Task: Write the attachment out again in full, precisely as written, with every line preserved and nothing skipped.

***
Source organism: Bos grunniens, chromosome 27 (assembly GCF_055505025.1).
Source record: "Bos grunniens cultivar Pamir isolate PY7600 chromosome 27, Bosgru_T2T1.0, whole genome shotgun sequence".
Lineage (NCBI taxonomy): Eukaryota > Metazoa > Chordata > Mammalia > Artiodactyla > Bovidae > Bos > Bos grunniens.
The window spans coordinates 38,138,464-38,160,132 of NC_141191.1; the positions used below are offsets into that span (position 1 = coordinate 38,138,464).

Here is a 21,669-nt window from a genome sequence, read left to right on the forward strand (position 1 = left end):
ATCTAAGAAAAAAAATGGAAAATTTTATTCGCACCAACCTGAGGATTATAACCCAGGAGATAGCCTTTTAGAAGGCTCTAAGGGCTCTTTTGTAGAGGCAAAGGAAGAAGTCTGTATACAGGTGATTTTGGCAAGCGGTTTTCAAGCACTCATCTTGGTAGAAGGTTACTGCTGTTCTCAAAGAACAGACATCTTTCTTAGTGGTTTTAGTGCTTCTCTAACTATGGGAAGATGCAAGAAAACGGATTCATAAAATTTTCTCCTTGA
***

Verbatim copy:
Source organism: Bos grunniens, chromosome 27 (assembly GCF_055505025.1).
Source record: "Bos grunniens cultivar Pamir isolate PY7600 chromosome 27, Bosgru_T2T1.0, whole genome shotgun sequence".
Lineage (NCBI taxonomy): Eukaryota > Metazoa > Chordata > Mammalia > Artiodactyla > Bovidae > Bos > Bos grunniens.
The window spans coordinates 38,138,464-38,160,132 of NC_141191.1; the positions used below are offsets into that span (position 1 = coordinate 38,138,464).

Here is a 21,669-nt window from a genome sequence, read left to right on the forward strand (position 1 = left end):
ATCTAAGAAAAAAAATGGAAAATTTTATTCGCACCAACCTGAGGATTATAACCCAGGAGATAGCCTTTTAGAAGGCTCTAAGGGCTCTTTTGTAGAGGCAAAGGAAGAAGTCTGTATACAGGTGATTTTGGCAAGCGGTTTTCAAGCACTCATCTTGGTAGAAGGTTACTGCTGTTCTCAAAGAACAGACATCTTTCTTAGTGGTTTTAGTGCTTCTCTAACTATGGGAAGATGCAAGAAAACGGATTCATAAAATTTTCTCCTTGA